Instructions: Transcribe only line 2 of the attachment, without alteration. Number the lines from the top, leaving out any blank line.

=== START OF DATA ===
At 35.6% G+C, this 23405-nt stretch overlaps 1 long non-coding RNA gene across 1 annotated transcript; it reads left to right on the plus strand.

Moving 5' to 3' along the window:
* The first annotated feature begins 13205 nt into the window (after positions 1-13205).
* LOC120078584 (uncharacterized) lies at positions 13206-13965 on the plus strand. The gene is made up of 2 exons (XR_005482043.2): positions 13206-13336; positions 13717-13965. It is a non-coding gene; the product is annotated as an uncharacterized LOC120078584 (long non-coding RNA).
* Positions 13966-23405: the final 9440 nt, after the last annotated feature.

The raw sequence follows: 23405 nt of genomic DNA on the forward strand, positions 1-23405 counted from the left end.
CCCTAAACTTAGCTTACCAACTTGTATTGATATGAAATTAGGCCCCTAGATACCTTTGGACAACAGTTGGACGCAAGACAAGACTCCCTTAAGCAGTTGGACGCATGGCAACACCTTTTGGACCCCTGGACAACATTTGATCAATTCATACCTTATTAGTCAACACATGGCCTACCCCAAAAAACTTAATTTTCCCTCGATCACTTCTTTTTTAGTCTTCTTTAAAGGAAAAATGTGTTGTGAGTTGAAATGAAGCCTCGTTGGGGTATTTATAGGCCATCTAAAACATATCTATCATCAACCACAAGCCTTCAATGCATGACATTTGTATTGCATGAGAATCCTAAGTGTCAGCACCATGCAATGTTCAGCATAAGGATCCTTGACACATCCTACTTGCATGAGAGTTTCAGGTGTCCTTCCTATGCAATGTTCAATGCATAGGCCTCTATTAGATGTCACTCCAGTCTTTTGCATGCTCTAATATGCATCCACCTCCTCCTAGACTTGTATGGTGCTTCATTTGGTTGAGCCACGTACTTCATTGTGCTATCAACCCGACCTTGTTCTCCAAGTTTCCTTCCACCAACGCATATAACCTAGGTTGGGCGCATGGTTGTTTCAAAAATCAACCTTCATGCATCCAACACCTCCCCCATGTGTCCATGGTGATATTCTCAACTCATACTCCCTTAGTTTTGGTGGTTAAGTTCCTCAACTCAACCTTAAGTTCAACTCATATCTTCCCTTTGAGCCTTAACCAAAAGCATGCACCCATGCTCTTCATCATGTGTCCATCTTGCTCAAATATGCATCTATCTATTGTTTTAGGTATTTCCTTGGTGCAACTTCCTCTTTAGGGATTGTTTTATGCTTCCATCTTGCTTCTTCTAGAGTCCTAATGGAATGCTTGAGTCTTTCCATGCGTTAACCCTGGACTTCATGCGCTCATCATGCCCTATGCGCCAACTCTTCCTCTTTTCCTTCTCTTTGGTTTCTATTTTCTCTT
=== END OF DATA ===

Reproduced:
Moving 5' to 3' along the window: